Garment Care: The Hanger Project Review

hanger project wooden hanger

Recently we discussed that there are cufflinks and then there are cufflinks.  Well my friends, there are also hangers and then there are hangersKirby Allison’s Hanger Project is perhaps the foremost purveyor of luxury hangers, or hangers.   It is also has the widest variety of Saphir shoe care products that I have come across.  And Saphir products are widely regarded as some of the best, if not the best, shoe care products money can buy.  The site has also expanded into offering womens hangers, cufflinks and shoe laces among other accessories.

Kirby and I met at MRket a few months back and we got to talking.  The short of it is that Kirby was nice enough to offer some products for me to review and discuss on FYGblog.  I had been curious for some time about his hangers, as I had heard only good things things about them.

Using proper hangers is what I believe to be one of the most overlooked things by men of any age regarding proper garment care.  All to often I see jackets and shirts hanging on narrow hangers that do not properly support the shoulders of said jacket or shirt. This can cause strain on the fabric which can in turn cause dimples on shirt shoulders and creases on suit shoulders; neither are desirable.  Hanger Project’s wooden shirt hangers ($55 for 10) are about 1/3″ wide, which alleviates any concern of dimpling.

The wooden suit hangers ($74.85 for 3) have shoulder pads that are 2.5″ wide.  Which is more than wide enough to properly support the shoulders of a jacket.  But given that I am a New York City resident and closet space is an expensive commodity the width limits the number of jackets I can fit into my closet, which as my wardrobe grows could be a problem.  But it is a problem I will address once it comes due, as I (and you should) have no plans of putting my suits on narrow hangers to save closet space (maybe I will have to opt for the travel hanger for some of my suits).  The rest of the benefits of the hanger are best explained via the diagram below.  But I would like to make particular note of the felted trouser bar, which is my favorite detail of the hanger.  The level of hold that it has on the pants is superb.  Even a tough pull on one end of the pants has little effect.  Which is a vast improvement over the plastic and wood bars that most hangers have.  The same can be said for the wooden pant hangers ($40 for 5) as well, which have thus far served me very well.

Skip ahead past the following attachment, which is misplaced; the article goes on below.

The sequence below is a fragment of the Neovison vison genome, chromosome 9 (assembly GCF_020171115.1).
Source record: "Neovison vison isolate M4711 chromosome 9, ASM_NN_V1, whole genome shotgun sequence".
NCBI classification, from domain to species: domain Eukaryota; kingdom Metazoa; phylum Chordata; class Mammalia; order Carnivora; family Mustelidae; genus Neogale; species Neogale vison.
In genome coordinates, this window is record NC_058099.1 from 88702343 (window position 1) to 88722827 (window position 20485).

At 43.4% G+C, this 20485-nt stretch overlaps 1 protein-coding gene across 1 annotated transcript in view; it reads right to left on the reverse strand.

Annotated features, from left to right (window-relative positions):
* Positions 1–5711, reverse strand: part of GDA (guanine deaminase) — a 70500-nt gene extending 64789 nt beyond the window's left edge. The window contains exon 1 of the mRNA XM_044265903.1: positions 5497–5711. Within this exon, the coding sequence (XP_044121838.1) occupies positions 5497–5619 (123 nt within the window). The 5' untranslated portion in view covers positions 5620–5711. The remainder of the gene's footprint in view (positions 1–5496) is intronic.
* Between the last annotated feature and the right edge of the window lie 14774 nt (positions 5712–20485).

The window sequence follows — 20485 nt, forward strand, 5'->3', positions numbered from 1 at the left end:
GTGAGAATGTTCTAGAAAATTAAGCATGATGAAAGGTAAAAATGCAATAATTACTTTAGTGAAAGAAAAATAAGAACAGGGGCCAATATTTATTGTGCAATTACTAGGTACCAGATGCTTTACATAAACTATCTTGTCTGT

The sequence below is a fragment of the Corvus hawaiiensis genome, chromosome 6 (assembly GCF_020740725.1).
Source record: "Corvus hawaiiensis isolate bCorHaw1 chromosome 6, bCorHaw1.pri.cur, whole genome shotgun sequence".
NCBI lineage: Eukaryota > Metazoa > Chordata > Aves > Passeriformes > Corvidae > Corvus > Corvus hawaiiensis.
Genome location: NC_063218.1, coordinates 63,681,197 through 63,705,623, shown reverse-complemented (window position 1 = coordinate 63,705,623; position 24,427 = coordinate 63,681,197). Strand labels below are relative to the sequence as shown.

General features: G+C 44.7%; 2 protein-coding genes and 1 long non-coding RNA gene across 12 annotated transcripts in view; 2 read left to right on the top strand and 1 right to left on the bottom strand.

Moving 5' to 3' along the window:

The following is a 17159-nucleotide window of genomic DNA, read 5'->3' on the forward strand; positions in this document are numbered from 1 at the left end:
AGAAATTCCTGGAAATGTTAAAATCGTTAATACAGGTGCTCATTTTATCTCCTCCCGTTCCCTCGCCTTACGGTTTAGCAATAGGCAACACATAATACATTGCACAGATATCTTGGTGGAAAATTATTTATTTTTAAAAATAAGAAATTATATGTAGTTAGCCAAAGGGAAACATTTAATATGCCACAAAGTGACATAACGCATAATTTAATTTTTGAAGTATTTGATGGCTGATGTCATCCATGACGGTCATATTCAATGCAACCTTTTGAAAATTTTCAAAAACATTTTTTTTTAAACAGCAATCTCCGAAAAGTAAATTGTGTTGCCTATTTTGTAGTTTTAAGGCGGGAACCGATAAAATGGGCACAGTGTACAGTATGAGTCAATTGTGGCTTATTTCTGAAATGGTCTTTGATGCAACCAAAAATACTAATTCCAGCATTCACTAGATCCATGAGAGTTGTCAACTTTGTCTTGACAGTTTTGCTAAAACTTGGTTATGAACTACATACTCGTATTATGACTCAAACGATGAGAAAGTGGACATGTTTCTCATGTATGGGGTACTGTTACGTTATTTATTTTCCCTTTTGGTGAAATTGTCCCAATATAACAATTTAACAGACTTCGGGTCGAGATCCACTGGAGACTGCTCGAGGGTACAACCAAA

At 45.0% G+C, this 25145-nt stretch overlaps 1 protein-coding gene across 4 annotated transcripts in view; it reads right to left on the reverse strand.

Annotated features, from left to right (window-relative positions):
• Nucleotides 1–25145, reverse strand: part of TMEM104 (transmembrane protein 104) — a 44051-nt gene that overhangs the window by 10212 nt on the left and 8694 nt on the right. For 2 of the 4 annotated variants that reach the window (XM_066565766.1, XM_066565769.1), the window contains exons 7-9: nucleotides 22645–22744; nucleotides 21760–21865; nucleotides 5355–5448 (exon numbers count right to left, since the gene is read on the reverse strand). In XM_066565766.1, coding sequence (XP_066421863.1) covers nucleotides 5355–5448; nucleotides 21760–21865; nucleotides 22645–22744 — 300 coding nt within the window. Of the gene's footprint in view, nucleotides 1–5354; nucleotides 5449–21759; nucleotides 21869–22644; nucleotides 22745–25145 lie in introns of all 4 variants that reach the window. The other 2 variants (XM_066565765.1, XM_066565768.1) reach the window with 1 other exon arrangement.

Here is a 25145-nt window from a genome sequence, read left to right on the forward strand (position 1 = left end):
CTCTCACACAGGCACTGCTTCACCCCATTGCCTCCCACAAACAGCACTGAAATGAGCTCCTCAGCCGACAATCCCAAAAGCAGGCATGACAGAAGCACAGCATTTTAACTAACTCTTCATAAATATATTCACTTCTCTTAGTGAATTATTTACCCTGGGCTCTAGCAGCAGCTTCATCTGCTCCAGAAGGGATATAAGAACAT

All hangers are made of maple wood and come in 2 different colors, a glossy dark brown (called traditional) and a less glossy natural.  Both look regal and elegant in one’s closet, I favor the dark brown.  Suit hangers come in 4 widths, which is crucial when trying to get the best fitting hanger.  Which ideally you want a hanger that is slightly less wide than your jackets shoulders; so if the shoulders are 18.0″ you want the 17.0″ hanger.  The shirt hangers come in 3 sizes and the same rules of fit apply for them as for suit hangers. The pant hangers are unsized, as there is no need to them to be.  Any pair of pants should be able to fit into the opening easily.